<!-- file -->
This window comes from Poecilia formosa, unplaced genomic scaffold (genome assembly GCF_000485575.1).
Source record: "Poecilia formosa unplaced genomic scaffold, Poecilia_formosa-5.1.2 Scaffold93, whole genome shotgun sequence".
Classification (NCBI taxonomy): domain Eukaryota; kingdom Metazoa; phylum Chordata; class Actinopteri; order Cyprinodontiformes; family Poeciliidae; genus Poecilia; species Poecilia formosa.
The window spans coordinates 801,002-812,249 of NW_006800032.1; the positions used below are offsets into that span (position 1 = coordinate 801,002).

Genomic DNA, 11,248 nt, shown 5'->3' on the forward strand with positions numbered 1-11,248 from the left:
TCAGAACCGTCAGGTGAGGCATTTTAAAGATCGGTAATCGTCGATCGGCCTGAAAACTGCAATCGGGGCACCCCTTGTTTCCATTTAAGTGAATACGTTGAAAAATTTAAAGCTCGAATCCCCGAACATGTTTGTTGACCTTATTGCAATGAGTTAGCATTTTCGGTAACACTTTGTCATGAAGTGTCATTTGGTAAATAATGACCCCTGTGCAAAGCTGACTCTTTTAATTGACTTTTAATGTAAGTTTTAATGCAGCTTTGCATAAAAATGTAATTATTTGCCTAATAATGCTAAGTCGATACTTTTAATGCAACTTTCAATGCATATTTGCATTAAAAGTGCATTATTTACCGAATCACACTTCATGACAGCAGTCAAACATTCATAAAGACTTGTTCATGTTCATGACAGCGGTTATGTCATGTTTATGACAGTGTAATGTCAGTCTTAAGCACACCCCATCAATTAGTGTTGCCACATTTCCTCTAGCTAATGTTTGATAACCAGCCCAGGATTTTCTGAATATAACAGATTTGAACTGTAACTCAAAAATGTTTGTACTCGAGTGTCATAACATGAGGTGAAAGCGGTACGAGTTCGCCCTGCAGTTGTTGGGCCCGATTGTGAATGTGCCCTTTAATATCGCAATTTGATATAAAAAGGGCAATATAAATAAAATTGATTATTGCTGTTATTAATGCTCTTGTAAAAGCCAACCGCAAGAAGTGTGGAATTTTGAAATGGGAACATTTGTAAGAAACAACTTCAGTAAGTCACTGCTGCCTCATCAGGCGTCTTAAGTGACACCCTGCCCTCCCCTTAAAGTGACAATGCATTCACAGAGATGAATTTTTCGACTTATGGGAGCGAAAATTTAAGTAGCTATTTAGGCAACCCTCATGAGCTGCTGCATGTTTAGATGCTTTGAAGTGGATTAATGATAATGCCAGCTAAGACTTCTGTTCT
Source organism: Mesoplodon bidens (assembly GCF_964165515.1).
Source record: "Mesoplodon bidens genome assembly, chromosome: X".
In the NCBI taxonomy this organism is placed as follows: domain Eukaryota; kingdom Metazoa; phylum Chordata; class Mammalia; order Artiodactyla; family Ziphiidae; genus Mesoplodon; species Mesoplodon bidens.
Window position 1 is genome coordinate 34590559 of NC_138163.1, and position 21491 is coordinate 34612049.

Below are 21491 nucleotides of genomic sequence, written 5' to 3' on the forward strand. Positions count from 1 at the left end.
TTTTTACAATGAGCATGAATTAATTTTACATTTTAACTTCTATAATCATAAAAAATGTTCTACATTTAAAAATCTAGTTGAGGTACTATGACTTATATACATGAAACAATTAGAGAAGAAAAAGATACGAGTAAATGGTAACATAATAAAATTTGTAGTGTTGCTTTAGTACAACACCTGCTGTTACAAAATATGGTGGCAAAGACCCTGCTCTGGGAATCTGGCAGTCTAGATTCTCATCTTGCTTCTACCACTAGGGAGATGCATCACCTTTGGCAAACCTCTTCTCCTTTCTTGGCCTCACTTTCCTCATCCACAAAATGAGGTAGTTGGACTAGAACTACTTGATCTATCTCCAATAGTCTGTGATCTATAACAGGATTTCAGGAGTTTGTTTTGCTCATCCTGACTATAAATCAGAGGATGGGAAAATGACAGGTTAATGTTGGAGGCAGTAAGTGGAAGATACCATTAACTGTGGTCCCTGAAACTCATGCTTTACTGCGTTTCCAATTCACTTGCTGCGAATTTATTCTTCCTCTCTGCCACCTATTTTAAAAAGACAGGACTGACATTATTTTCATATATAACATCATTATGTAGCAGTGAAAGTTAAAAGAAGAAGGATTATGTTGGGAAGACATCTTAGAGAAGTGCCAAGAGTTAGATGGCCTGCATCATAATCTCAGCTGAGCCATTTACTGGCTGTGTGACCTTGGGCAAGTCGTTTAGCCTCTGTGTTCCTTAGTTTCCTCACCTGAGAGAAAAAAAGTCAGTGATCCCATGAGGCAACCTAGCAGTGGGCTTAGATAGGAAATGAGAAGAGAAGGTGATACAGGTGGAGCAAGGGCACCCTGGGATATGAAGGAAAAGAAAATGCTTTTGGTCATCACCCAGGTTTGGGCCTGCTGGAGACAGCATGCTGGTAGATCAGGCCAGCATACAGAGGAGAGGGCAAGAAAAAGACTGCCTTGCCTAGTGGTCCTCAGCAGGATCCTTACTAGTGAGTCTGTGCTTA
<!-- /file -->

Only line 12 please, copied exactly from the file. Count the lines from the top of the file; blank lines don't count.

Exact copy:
TTTTTACAATGAGCATGAATTAATTTTACATTTTAACTTCTATAATCATAAAAAATGTTCTACATTTAAAAATCTAGTTGAGGTACTATGACTTATATACATGAAACAATTAGAGAAGAAAAAGATACGAGTAAATGGTAACATAATAAAATTTGTAGTGTTGCTTTAGTACAACACCTGCTGTTACAAAATATGGTGGCAAAGACCCTGCTCTGGGAATCTGGCAGTCTAGATTCTCATCTTGCTTCTACCACTAGGGAGATGCATCACCTTTGGCAAACCTCTTCTCCTTTCTTGGCCTCACTTTCCTCATCCACAAAATGAGGTAGTTGGACTAGAACTACTTGATCTATCTCCAATAGTCTGTGATCTATAACAGGATTTCAGGAGTTTGTTTTGCTCATCCTGACTATAAATCAGAGGATGGGAAAATGACAGGTTAATGTTGGAGGCAGTAAGTGGAAGATACCATTAACTGTGGTCCCTGAAACTCATGCTTTACTGCGTTTCCAATTCACTTGCTGCGAATTTATTCTTCCTCTCTGCCACCTATTTTAAAAAGACAGGACTGACATTATTTTCATATATAACATCATTATGTAGCAGTGAAAGTTAAAAGAAGAAGGATTATGTTGGGAAGACATCTTAGAGAAGTGCCAAGAGTTAGATGGCCTGCATCATAATCTCAGCTGAGCCATTTACTGGCTGTGTGACCTTGGGCAAGTCGTTTAGCCTCTGTGTTCCTTAGTTTCCTCACCTGAGAGAAAAAAAGTCAGTGATCCCATGAGGCAACCTAGCAGTGGGCTTAGATAGGAAATGAGAAGAGAAGGTGATACAGGTGGAGCAAGGGCACCCTGGGATATGAAGGAAAAGAAAATGCTTTTGGTCATCACCCAGGTTTGGGCCTGCTGGAGACAGCATGCTGGTAGATCAGGCCAGCATACAGAGGAGAGGGCAAGAAAAAGACTGCCTTGCCTAGTGGTCCTCAGCAGGATCCTTACTAGTGAGTCTGTGCTTA